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The morning started with a strange noise. It didn’t go away and not being able to deduce where it was coming from, I got out of bed. I put coffee in the microwave and went out to get the paper only to find the strange noise coming from Husband’s riding lawnmower. I checked, the key was in the off position. I even pulled the key out. I called Husband. He told me it was trying to start itself and to press a button. It stopped making noise. By the time I returned with the paper, it had started again. I’ve been out there 4 times now, BUT I’ve since had my coffee so it’s a bit less disturbing to have possessed machinery in the yard.

 

That was the latest thing to go kerflunky. Last night, I turned on the grill and when it was hot, I started the chicken and went inside. I heard a “pop” and thought Husband was on the lawnmower and it backfired. No, he came in through the kitchen door to report the regulator on the grill had blown up. Apparently there were flames and everything. I’m glad I missed that and it didn’t happen when I was out there. The chicken went into the oven so dinner was able to be served eventually.

 

The worst thing–of course–is the Chevrolet Colorado broke down and had to go into the shop AGAIN!!!! This time because the fuel pump died. Yet another grand into that beast and it’s STILL not paid off. Of course it had been in for an oil change at the dealership just before the latest thing went wrong. On Twitter, Chevrolet was sad to hear about my “concerns.” They want me to send them the VIN. For what? A friggin’ coupon for an oil change? I am SO irritated.

 

Otherwise, this is where I’ve been and where I’ll be. The magic triangle of the screened in tent, the garden shed, and the garden. The fence – at least one side – is slated to go up this year. The gate went in this weekend.

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Look, a frog!

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The new bulbs bloomed!

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And in writing related news, I’ve been working on something and it’s over 5,000 words long so far. I don’t know what to call it yet, so I’m letting it progress at its own pace. I have a review to finish writing, a 300 word profile to write because Literary Orphans is celebrating its 25th Issue with a special staff page, and lord knows what else. Anyway, I should figure that out and get to it as soon as I crank up the computer and post this.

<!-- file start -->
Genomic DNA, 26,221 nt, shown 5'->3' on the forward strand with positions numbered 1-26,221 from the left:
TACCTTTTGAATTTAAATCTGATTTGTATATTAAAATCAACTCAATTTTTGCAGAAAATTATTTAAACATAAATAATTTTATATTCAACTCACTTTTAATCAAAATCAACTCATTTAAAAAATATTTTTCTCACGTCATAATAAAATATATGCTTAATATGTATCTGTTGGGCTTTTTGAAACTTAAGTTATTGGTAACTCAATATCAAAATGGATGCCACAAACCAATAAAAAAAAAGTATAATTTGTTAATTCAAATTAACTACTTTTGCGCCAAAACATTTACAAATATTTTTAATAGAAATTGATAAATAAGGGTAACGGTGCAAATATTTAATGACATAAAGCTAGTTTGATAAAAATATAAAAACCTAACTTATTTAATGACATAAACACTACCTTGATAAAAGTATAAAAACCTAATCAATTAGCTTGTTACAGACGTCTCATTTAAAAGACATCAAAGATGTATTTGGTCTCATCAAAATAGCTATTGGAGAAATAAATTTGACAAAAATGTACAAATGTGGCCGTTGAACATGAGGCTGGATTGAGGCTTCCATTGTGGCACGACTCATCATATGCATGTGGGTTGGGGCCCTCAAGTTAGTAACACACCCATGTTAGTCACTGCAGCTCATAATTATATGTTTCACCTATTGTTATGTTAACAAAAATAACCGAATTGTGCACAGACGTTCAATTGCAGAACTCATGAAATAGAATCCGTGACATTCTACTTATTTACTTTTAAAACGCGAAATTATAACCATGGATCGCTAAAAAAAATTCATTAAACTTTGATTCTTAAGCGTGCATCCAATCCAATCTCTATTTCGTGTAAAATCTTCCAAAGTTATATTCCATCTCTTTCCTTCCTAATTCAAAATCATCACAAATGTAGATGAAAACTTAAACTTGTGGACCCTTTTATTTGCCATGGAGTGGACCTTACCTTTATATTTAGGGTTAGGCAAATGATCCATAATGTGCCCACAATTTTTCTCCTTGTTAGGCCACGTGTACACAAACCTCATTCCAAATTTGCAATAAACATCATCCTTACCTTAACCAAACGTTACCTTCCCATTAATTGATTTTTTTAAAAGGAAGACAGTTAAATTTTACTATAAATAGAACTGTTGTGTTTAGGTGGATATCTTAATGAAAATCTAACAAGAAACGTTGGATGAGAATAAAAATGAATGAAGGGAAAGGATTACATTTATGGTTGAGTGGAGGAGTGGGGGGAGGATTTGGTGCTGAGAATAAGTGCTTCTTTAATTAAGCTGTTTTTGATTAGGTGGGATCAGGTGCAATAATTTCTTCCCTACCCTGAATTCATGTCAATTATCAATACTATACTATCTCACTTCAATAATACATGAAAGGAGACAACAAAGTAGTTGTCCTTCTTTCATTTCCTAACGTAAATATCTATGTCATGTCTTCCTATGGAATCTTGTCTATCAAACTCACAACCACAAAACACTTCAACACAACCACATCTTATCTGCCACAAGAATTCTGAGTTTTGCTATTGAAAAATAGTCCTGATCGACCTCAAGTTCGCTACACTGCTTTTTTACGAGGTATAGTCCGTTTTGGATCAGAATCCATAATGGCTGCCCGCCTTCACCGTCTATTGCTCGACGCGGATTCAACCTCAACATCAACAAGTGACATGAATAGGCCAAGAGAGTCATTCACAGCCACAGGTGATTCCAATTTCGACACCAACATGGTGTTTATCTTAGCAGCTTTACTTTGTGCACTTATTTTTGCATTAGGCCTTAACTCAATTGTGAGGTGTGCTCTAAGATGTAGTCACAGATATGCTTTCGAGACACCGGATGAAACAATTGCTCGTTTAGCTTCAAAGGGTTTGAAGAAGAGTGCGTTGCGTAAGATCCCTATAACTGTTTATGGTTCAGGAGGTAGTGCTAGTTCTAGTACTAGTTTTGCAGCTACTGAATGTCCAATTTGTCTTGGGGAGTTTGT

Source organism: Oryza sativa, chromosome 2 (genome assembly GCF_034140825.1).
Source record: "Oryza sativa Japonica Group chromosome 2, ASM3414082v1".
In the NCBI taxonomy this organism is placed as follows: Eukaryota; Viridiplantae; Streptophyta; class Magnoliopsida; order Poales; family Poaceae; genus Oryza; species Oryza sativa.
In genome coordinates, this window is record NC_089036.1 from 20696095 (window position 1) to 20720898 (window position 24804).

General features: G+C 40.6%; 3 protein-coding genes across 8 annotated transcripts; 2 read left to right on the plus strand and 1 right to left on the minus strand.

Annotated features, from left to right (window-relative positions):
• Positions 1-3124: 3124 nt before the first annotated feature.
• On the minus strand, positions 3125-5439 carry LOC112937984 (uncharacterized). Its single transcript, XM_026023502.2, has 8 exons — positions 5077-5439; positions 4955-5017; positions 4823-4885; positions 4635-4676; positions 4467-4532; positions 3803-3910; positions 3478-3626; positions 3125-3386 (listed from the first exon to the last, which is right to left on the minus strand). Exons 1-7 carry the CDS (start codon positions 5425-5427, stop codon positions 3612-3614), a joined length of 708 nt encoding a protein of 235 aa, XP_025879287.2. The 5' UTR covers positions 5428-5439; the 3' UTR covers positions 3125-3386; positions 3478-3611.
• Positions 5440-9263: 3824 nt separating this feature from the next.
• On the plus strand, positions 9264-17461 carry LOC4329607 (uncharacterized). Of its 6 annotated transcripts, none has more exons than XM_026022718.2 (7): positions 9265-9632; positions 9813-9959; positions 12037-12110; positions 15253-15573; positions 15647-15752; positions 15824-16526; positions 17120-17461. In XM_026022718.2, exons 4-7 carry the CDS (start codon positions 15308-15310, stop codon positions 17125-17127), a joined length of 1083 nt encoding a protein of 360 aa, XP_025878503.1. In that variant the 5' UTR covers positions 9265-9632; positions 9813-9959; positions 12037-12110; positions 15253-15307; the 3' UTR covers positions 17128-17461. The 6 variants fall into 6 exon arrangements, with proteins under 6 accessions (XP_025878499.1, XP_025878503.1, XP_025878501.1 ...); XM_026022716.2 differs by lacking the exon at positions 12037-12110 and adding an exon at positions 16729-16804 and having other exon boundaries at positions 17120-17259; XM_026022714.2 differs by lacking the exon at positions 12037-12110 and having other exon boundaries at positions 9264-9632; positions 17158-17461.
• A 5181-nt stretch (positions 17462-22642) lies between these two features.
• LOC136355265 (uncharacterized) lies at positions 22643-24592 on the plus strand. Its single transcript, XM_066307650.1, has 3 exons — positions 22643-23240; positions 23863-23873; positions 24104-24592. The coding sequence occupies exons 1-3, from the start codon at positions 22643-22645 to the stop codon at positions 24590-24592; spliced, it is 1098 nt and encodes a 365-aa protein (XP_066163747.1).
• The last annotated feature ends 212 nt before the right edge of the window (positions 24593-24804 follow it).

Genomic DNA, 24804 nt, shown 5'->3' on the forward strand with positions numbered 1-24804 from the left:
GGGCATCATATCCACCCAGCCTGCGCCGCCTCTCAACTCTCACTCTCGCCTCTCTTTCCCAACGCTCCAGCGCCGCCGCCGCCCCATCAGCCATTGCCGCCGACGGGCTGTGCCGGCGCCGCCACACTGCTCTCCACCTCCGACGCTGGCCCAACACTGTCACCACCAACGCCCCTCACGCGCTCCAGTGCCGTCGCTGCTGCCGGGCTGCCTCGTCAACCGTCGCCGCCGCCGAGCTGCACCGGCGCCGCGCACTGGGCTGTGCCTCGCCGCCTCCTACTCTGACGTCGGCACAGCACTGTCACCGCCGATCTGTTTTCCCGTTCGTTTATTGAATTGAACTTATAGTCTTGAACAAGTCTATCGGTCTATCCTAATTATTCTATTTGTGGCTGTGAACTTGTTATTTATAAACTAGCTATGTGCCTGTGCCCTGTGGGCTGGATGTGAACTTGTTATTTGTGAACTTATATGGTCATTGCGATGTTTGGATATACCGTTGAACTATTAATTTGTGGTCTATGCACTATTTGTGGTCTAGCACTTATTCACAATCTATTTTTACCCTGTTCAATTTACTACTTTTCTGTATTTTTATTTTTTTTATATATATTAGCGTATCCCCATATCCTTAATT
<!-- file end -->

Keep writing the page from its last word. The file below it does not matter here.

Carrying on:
Thanks for stopping by!

 

(These are my Creekside Reflections. Your experiences may vary.)

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Happy Cinco de Mayo and welcome to this post which is being written at a Chevy dealership while waiting for an oil change. One of the dealers is calling to wish people happy birthday and I’m wondering how I’d feel if they called me. If it was to say “Happy Birthday, you’ve won a free car/one month’s car payment/a free oil change, I’d probably like that a lot.

I’m here because one thing led to a minor renovation and since my novel writing group is coming on Tuesday, I really need things finished so Husband is at home painting instead of sitting here. Originally, the thought was that I wanted the space under the kitchen sink painted brilliant white so it would be easy to see things underneath. The next thought was that he wanted to buy a good paint sprayer to tackle that job.  That led to other things I’d like painted, which made him consider getting a fairly decent sprayer and after that, well I forgot the logic, but there was some and now all sorts of cleaners are hanging out on my kitchen counter instead of on the shelves above the washing machine closet because those are torn out and will be replaced once the painting is done.

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If you live in the Springville Griffith Institute area, I urge you to vote out the nonsense and vote for Joan Kelly. Joan is decent, hardworking, and listens to people. Of course you’ll need to vote in the atrium of the high school instead of the library because of “safety concerns.” Allison Duwe’s safety of being reelected is under threat due to her complete incompetence so she’s punishing the elderly in the area who thought her idea of a new gym was ridiculous and voted against it 1553 to 348 or something close to that. No one can accuse her of being a good sport, or a gracious loser, or even a decent person for that matter, and that is my opinion so settle down if you don’t agree. It’s my blog and I get to have my say—at least until next January it’s supposedly a free country with freedom of expression and freedom of the press guaranteed by the first amendment.

Otherwise, the miniature rose bush that Husband got me for my birthday is about to bloom again, the world out my Creekside window is going green and the peas are planted. I got another 20 pages written for a book, I’m working on two essays that may combine into one long one and I just got an ARC of “Hoopity Time Machines” by Christopher DeWan which I’ll be reviewing for The Tavern Lantern portion of Literary Orphans. I also have two pieces by Nina Fosati from the Hamburg Writers Group, a paper by Nancy’s niece, and the novel pages for my novel critique group to either read or reread and leave comments on and…yeah, I could go on about other reading and writing, but I brought “All the Light We Cannot See” by Anthony Doerr with me so I’m off to read that and will post this when I get home.

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Thank you so much for stopping by and reading!

(*These are my Creekside Reflections. Your experiences might vary.)